As other ATL rappers of his generation embraced the surging musical trend, Scotty decided to keep with the “cool, laid back” mood associated with his area of town. His approach caught the attention of fellow East Side representative B.o.B.
The Grand Hustle performer’s hype man Playboy Tre connected B.o.B to Scotty. A collaboration between the two Dekalb County bred wordsmiths eventually led to Scotty joining B.o.B’s No Genre imprint. Bobby announced his new label line-up on the 2015 project No Genre: The Label.
“By the time I met B.o.B at his Underground Luxury release party it was like, ‘Oh, you’re Scotty. We got to do one for the East Side.’ I thought he was bullsh*tting, giving me the industry talk. But he was dead serious,” says Scotty. “He did the record ‘Nun But A Party’ with me and IAMSU. Then I went on tour with him and Kevin Gates. The rest was history.”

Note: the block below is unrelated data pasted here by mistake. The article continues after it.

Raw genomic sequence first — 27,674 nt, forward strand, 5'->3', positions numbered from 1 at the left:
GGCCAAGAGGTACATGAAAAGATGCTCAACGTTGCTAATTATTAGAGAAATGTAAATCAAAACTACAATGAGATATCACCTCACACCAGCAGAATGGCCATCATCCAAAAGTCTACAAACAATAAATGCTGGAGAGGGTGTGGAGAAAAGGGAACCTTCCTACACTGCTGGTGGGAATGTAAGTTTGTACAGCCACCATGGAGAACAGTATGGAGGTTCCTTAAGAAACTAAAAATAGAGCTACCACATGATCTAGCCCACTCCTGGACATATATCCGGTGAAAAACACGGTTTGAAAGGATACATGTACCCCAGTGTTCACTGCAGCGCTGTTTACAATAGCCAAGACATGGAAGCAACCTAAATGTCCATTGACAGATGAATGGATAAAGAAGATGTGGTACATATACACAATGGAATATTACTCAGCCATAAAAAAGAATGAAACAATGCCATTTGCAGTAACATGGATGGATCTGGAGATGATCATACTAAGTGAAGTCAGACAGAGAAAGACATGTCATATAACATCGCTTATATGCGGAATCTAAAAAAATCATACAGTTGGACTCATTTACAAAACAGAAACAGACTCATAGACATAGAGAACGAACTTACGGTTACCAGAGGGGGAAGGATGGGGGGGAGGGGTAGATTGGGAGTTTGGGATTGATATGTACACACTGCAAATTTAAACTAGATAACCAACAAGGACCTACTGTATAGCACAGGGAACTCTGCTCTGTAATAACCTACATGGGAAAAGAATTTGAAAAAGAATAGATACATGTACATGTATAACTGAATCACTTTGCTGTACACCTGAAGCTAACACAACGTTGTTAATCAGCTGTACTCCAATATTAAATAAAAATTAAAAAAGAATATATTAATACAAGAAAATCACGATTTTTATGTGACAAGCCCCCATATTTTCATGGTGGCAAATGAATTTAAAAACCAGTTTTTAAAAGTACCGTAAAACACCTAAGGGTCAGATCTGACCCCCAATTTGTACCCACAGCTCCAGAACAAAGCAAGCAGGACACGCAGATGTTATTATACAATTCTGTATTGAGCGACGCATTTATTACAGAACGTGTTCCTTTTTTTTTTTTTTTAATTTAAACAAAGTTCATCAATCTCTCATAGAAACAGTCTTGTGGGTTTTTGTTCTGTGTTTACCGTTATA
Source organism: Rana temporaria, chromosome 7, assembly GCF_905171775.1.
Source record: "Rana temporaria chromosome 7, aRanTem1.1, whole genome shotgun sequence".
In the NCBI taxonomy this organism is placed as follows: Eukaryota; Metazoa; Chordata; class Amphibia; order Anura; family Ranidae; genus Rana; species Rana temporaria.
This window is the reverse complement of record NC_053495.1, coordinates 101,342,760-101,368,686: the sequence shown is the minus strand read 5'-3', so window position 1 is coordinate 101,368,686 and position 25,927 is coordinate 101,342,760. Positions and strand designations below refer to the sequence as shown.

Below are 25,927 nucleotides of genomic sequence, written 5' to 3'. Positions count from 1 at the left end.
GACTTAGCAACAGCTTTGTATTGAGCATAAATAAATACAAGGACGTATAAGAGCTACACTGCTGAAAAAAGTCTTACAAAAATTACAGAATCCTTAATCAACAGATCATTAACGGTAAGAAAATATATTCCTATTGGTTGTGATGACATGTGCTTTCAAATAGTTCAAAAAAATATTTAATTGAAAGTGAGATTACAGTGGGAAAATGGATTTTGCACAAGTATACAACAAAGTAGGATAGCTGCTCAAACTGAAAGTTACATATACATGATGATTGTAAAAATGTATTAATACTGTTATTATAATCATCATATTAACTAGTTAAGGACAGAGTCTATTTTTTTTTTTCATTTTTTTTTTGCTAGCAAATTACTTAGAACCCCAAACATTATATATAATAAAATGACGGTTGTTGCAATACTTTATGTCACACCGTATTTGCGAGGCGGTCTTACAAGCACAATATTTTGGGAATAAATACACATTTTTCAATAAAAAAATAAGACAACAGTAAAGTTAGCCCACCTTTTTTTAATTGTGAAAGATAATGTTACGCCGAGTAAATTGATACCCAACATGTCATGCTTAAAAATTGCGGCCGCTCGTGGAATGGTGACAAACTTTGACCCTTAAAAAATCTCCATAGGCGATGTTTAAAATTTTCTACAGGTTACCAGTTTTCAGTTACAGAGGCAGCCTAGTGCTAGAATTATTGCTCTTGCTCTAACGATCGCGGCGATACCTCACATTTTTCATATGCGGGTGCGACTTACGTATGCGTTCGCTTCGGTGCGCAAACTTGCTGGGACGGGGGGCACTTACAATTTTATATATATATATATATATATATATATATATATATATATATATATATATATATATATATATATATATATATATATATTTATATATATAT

Scotty and B.o.B revived their musical partnership on the track “I’ont Really” off 2015’s Traffic Jamz. The mixtape also features Scotty’s single “Cloud IX” which is getting radio spins on Atlanta’s Hip Hop stations Hot 107.9 and Streetz 94.5.
As his fame continues to grow, Scotty also has to face the new problems that come with being in the public eye. The entire Hustle Gang family was rocked by the murder of Alabama rapper Doe B in 2013. The killing of his “I’ll Never Forget” collaborator and the changing attitudes of some people around him have made Scotty reevaluate his circle.